7 Principles Jesus Practiced That Released Purpose | God TV

7 Principles Jesus Practiced That Released Purpose

7 Principles Jesus Practiced That Released Purpose
7 Principles Jesus Practiced That Released Purpose

The Lord Jesus Christ was the most excellent motivator and example of living a purposeful life that the world has ever seen! Since He is the living Word of God, He lived by the scriptures (John 1:1). This is why all the greatest books on leadership and management operate with latent biblical principles, whether intentional or not.

The following seven principles are some of the primary ways Jesus empowered and released purpose.

1. He asked questions.

Instead of just giving the answers to life’s questions, Jesus demonstrated that the best way to teach people was to ask them questions. He asked over three hundred questions and answered only three (read Jesus is the Question by Martin B. Copenhaver). When we allow people to answer questions, it reveals how much they know. Asking questions is one the best ways to see what is really in people’s hearts. Asking questions brings people into the process of discovery that enables them to remember and learn better.

2. He had goals and objectives.

If a person has no specific goals or outcomes, they will never know if they have succeeded or not. If a person has no vision or mission, they are clueless and have no idea what their final destination will be. In contrast, when Jesus began His ministry in Nazareth, the first thing He did was announce His vision statement, which was found in the prophet Isaiah’s words (Luke 4:18, Isaiah 61:1-2). Furthermore, Jesus operated with objectives and goals, which enabled Him to fulfill His mission and vision with a daily understanding of what, when, and how to function (Luke 13:32).

3. He invested his time with those who bore fruit. The Pareto principle teaches us that eighty percent of the work done is accomplished by only twenty percent of the people in any given church or organization. That being said, Jesus was wise and only invested most of His time with disciples, who bore much fruit, instead of with the crowds. (John 15:1-7 shows that He expected His followers to bear much fruit if they abided in Him.) Even though the Pareto theory was not yet written, Jesus knew that He would get the most results from pouring into a few rather than focusing on the many. Although He ministered to the crowds, the gospels clearly show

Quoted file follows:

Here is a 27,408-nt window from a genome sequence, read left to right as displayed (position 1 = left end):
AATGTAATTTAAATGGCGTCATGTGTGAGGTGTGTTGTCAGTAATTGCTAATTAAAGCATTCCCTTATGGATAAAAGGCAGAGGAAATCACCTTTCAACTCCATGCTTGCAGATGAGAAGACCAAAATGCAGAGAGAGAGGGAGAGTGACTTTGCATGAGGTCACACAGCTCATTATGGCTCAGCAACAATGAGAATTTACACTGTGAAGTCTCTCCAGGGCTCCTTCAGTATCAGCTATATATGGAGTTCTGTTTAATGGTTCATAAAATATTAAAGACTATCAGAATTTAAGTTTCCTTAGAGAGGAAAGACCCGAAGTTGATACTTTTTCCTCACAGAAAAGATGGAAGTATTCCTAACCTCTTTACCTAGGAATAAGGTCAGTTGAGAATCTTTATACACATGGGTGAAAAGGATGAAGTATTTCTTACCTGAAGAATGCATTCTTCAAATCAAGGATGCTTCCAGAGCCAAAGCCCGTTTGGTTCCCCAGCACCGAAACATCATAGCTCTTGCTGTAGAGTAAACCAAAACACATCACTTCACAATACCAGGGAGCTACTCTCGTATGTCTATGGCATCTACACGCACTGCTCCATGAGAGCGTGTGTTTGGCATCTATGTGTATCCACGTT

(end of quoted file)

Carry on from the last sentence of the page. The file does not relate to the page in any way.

that He invested most of His time first with His twelve apostles and then the seventy disciples (Luke 9:1, Luke 10:1).

4. He confronted superficial religion.

Jesus did not like superficial religion. He attacked religious leaders who misrepresented His Father’s heart (Matthew 23)! He insisted that religious leaders allow God to first cleanse the inner man before focusing on outward rituals and religion (Matthew 23:26, Mark 7:15). Jesus also taught that religious tradition often nullifies the word of God (Mark 7:13). Since He confronted superficial religion instead of placating it, He was able to raise powerful men of God who demonstrated the truth with powerful preaching replete with signs and wonders (Acts 3, Acts 6-7).

5. He confronted political power.

When Jesus was with Pilate, He confessed that the primary purpose He had was to be recognized as the King (John 18:37). He was not afraid of offending those loyal to Ceasar (which is the main reason why He was crucified). Jesus understood that people’s loyalty had to be shifted to another King (himself) if a transformational change would occur. Furthermore, He told Pilate that the power of His Kingdom did not emanate from Rome but from His Father (John 18:36). He did not say that His kingdom is not in this world, but that it was not of this world!

6. He was motivated by compassion.

Jesus did not heal merely to demonstrate His lordship, but because He was moved by compassion (Mark 1:41). He was great because He had empathy and a connection to the pain of those around Him (Hebrews 4:15). Any leader without strong feelings of love for his people will not be motivated to serve and release them to greatness.

7. He was willing to die for His purpose.

Life is not worth living if there is no transcendent purpose worth dying for! Jesus not only believed in His mission but was also willing to die to fulfill it (Hebrews 12:2). Consequently, He instilled and inspired such passion in His followers that most of the original twelve apostles died a martyr’s death while preaching the gospel. Indeed, the seed of the early church was the blood of the first and second-century church. Even today, two thousand years later, thousands of Christ-followers continue to die for the

Because of Christ, which is the main reason why Christianity became the largest and most formidable movement in the history of the world!

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